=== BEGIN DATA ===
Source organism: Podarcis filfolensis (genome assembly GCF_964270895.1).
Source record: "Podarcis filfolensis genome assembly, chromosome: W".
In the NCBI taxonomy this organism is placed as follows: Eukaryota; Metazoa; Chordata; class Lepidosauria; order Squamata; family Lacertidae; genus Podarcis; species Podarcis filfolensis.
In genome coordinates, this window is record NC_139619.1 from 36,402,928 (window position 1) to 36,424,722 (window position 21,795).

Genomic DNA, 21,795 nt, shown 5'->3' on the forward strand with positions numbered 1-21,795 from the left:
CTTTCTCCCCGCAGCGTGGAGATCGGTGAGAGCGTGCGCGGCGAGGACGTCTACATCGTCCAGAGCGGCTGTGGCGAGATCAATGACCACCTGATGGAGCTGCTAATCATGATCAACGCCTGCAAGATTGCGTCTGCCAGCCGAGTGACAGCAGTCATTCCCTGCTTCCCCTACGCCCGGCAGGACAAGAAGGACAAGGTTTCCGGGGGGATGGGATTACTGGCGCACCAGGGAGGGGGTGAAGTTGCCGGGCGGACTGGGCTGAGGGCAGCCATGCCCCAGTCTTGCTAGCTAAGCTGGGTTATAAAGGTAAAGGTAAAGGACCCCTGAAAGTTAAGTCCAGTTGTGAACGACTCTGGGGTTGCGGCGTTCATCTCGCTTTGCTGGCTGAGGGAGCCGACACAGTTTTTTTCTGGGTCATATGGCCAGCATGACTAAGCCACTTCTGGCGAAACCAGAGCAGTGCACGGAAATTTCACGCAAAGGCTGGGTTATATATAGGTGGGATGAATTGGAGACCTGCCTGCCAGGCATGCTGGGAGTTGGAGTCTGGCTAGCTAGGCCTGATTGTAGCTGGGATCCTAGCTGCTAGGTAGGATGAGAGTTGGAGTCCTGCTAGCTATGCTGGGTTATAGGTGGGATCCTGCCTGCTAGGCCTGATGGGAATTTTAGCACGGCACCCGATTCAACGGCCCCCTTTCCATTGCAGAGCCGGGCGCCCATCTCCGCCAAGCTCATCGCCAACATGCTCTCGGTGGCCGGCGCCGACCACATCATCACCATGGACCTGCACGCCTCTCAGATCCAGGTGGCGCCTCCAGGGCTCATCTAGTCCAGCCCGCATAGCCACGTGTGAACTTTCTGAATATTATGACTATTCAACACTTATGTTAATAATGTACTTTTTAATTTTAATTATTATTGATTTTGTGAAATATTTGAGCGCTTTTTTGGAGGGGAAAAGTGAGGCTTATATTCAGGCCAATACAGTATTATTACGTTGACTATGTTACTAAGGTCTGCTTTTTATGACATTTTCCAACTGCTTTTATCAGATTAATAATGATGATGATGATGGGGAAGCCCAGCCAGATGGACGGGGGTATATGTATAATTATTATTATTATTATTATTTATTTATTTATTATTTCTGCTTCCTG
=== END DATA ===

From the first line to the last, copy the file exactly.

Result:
Source organism: Podarcis filfolensis (genome assembly GCF_964270895.1).
Source record: "Podarcis filfolensis genome assembly, chromosome: W".
In the NCBI taxonomy this organism is placed as follows: Eukaryota; Metazoa; Chordata; class Lepidosauria; order Squamata; family Lacertidae; genus Podarcis; species Podarcis filfolensis.
In genome coordinates, this window is record NC_139619.1 from 36,402,928 (window position 1) to 36,424,722 (window position 21,795).

Genomic DNA, 21,795 nt, shown 5'->3' on the forward strand with positions numbered 1-21,795 from the left:
CTTTCTCCCCGCAGCGTGGAGATCGGTGAGAGCGTGCGCGGCGAGGACGTCTACATCGTCCAGAGCGGCTGTGGCGAGATCAATGACCACCTGATGGAGCTGCTAATCATGATCAACGCCTGCAAGATTGCGTCTGCCAGCCGAGTGACAGCAGTCATTCCCTGCTTCCCCTACGCCCGGCAGGACAAGAAGGACAAGGTTTCCGGGGGGATGGGATTACTGGCGCACCAGGGAGGGGGTGAAGTTGCCGGGCGGACTGGGCTGAGGGCAGCCATGCCCCAGTCTTGCTAGCTAAGCTGGGTTATAAAGGTAAAGGTAAAGGACCCCTGAAAGTTAAGTCCAGTTGTGAACGACTCTGGGGTTGCGGCGTTCATCTCGCTTTGCTGGCTGAGGGAGCCGACACAGTTTTTTTCTGGGTCATATGGCCAGCATGACTAAGCCACTTCTGGCGAAACCAGAGCAGTGCACGGAAATTTCACGCAAAGGCTGGGTTATATATAGGTGGGATGAATTGGAGACCTGCCTGCCAGGCATGCTGGGAGTTGGAGTCTGGCTAGCTAGGCCTGATTGTAGCTGGGATCCTAGCTGCTAGGTAGGATGAGAGTTGGAGTCCTGCTAGCTATGCTGGGTTATAGGTGGGATCCTGCCTGCTAGGCCTGATGGGAATTTTAGCACGGCACCCGATTCAACGGCCCCCTTTCCATTGCAGAGCCGGGCGCCCATCTCCGCCAAGCTCATCGCCAACATGCTCTCGGTGGCCGGCGCCGACCACATCATCACCATGGACCTGCACGCCTCTCAGATCCAGGTGGCGCCTCCAGGGCTCATCTAGTCCAGCCCGCATAGCCACGTGTGAACTTTCTGAATATTATGACTATTCAACACTTATGTTAATAATGTACTTTTTAATTTTAATTATTATTGATTTTGTGAAATATTTGAGCGCTTTTTTGGAGGGGAAAAGTGAGGCTTATATTCAGGCCAATACAGTATTATTACGTTGACTATGTTACTAAGGTCTGCTTTTTATGACATTTTCCAACTGCTTTTATCAGATTAATAATGATGATGATGATGGGGAAGCCCAGCCAGATGGACGGGGGTATATGTATAATTATTATTATTATTATTATTTATTTATTTATTATTTCTGCTTCCTG